Posts Tagged "NFL"

Sunday, Solitaire, Blogging, and Bengals

Dear Kid,

Since you are not a blogger, I don’t know if you’re aware of the Important Role solitaire (and Diet Coke) play in creating a blog.

As you may be aware, I forgot to get a psychology degree. Actually, I’m not sure I’d want a psychology degree (I don’t like people today and psych degrees seem to involve working with people). So I guess it’s less of having forgotten to get that particular degree as not having it. But the result is the same. I am not certified. (Certifiable, I know, but not certified.)

Degree or not, I think the reason solitaire is so important is it uses the solitaire part of the brain leaving the blogging part of the brain free to think about the next sentence of the blog.

Having tested this theory thoroughly, I can tell you it doesn’t make much difference which particular game of solitaire you play, although it’s easier (for me) to switch back and forth between solitaire and blogging when they are both electronic.

Some days, solitaire seems to inspire more than others.

Today is (duh) one of the others.

Although I’m also writing tomorrow’s blog about the Bengals. It is an absolutely accurate, unbiased, and thoroughly detailed account of the game. And by “absolutely accurate, unbiased, and thoroughly detailed” I mean “I’m reporting everything I choose to report in the manner in which I see them.” Doubt the NFL is going to offer me a job.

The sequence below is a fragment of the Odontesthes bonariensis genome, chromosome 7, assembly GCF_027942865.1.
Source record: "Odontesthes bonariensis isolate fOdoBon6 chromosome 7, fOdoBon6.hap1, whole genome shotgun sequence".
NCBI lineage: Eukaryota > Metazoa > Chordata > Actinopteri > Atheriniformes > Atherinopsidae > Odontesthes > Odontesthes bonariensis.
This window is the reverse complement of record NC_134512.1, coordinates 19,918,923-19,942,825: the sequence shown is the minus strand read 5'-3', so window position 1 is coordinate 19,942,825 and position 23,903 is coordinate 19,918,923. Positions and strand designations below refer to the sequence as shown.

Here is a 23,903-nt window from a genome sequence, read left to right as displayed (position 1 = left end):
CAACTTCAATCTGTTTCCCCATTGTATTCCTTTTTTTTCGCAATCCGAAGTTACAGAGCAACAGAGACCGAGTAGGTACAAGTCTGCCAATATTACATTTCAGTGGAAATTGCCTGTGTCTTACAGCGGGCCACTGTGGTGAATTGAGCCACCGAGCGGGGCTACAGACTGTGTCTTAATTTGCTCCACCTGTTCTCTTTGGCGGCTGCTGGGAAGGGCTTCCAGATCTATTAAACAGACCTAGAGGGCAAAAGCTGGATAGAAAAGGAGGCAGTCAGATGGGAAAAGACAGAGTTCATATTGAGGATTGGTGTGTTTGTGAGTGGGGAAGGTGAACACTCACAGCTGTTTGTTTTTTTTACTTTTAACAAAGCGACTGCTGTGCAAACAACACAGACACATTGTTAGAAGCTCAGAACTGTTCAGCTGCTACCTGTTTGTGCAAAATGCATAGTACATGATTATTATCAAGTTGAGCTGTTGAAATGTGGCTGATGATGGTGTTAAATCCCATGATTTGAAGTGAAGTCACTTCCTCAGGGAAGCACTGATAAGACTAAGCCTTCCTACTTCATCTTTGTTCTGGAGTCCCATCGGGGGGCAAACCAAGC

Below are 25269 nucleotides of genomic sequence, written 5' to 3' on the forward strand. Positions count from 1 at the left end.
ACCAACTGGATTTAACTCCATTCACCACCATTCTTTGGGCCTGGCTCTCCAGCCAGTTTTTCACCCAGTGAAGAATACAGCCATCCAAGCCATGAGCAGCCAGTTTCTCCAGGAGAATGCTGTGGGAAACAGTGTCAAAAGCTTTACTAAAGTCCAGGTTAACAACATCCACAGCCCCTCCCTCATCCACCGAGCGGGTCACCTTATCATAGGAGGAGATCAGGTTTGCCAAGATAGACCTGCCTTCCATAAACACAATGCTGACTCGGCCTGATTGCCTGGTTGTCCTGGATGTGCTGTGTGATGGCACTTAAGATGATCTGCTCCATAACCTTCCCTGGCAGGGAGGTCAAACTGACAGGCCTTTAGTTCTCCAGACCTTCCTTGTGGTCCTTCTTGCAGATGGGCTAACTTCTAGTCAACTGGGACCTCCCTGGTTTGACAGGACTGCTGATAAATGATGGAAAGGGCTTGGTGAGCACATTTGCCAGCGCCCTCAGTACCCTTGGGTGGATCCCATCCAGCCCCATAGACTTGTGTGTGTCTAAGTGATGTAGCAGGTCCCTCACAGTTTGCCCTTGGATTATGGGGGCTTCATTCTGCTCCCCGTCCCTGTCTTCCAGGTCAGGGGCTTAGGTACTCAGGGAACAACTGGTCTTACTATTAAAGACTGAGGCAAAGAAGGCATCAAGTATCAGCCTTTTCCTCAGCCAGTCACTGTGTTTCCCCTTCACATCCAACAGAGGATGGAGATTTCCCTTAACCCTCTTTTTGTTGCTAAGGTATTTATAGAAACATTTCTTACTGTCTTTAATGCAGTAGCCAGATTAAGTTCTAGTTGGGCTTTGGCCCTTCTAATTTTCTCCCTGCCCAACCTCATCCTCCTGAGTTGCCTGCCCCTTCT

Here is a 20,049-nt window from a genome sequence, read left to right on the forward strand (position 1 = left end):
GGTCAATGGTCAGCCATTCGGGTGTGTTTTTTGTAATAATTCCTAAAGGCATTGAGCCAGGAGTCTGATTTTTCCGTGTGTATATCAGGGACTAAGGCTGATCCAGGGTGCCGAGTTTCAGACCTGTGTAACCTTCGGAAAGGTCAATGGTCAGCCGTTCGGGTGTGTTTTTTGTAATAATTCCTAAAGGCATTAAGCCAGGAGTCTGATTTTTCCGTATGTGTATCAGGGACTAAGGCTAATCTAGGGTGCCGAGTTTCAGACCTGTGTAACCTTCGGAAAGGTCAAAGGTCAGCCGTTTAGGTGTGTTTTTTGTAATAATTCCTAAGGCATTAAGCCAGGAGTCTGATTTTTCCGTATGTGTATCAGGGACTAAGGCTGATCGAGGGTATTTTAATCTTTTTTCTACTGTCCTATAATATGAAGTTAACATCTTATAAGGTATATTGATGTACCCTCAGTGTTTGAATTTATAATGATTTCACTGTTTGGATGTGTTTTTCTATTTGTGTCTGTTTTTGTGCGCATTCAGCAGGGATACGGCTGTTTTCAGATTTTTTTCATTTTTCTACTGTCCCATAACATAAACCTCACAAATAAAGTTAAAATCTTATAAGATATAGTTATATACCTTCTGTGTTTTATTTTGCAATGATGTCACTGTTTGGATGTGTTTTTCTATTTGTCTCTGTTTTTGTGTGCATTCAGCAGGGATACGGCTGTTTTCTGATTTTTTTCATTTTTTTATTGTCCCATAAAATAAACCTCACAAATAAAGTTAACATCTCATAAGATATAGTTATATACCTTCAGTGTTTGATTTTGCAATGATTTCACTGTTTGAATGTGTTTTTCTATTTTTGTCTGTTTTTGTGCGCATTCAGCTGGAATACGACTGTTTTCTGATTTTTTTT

Love, Mom

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Happy Birthday Professional Football | 5 Things You Don’t Know About Football

Dear Kid,

Happy Birthday Professional Football DearKidLoveMom.comWhere were you August 20, 1920? If you had been in Canton, Ohio, and if you had wandered into the Jordan and Hupmobile Auto Showroom, you might have stumbled into a meeting to organize a professional football league. Eventually, the group of seven formed the American Professional Football Conference (which became the American Professional Football Association which became the NFL). Three weeks after the APFC was formed, salary disputes and rule changes began proving that it was a) professional and b) organized. Mission accomplished.

All of which means that today is the birthday of organized professional football. You can feel free to celebrate at any time during the day.

Professional football began in the 1890s in Pennsylvania. Today it is a game played professionally in cities around the country and on many Division I college campuses. The first teams in the league were the Akron Pros, the Canton Bulldogs, the Cleveland Indians, and the Dayton Triangles. Yes, they were all Ohio teams even though the first professional team was in in Pennsylvania (the Allegheny Athletic Association). Guess how many of those teams remain?

So what have we learned?

  1. Professional football began August 20, 1920, except it really didn’t.
  2. Issues around player salaries, game attendance, and college eligibility have been around longer than football.
  3. Joe Neanderthal was big football fan (it was of course all amateur back then).